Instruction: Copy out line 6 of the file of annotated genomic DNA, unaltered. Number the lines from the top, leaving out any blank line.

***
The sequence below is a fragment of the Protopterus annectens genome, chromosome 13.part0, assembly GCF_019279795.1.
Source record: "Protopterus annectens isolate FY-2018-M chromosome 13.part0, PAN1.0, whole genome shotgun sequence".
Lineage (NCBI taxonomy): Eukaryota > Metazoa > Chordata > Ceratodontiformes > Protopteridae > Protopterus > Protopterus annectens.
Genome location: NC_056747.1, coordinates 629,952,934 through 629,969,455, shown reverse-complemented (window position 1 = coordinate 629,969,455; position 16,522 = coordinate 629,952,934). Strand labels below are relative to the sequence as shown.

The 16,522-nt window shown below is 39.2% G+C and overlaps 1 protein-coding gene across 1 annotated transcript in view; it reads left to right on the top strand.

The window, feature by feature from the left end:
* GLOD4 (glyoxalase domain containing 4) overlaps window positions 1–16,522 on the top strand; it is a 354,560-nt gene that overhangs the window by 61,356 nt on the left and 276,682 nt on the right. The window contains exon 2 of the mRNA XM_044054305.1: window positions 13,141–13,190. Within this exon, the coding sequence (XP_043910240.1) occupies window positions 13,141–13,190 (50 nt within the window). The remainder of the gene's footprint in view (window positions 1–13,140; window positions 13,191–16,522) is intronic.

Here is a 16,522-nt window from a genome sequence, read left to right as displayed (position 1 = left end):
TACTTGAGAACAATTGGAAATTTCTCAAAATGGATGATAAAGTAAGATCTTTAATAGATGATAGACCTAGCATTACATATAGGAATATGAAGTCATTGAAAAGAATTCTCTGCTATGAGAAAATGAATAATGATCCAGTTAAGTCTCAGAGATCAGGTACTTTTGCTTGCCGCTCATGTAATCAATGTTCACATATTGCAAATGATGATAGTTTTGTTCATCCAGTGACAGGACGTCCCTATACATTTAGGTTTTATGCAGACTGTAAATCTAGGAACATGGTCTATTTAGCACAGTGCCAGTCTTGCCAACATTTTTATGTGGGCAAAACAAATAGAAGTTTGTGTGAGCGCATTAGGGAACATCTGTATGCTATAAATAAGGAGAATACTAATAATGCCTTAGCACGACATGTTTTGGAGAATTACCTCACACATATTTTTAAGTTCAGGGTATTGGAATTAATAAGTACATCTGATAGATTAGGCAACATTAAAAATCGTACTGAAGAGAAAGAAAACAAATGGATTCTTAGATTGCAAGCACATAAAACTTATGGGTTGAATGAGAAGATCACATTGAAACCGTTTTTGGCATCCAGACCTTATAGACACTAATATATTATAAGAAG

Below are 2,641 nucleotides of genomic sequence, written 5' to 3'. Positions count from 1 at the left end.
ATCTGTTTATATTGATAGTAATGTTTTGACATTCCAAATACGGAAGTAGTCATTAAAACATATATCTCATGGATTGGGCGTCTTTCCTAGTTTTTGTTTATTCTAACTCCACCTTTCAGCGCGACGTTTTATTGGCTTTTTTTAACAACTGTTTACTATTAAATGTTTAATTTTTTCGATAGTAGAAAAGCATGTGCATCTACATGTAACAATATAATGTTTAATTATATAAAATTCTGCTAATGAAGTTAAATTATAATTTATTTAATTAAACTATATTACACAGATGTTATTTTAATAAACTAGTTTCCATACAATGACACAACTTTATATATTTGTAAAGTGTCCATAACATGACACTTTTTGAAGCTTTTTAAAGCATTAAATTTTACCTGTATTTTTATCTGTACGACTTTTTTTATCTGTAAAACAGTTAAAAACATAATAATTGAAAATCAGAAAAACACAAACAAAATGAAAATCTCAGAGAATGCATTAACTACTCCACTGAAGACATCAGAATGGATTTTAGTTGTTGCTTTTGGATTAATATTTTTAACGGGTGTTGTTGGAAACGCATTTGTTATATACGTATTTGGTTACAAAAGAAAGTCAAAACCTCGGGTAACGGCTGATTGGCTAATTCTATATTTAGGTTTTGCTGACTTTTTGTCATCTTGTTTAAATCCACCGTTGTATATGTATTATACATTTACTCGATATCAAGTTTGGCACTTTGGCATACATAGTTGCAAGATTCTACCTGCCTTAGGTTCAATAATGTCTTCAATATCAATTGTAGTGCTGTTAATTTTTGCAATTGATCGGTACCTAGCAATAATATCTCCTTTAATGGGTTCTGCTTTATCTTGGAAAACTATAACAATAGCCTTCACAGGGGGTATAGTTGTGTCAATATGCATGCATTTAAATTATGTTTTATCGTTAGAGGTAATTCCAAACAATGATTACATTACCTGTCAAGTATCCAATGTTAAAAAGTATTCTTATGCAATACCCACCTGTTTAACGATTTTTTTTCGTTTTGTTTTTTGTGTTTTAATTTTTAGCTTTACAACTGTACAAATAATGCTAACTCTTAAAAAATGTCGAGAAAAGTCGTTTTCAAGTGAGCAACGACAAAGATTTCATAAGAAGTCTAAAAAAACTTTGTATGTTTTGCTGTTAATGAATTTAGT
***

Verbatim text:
The window, feature by feature from the left end: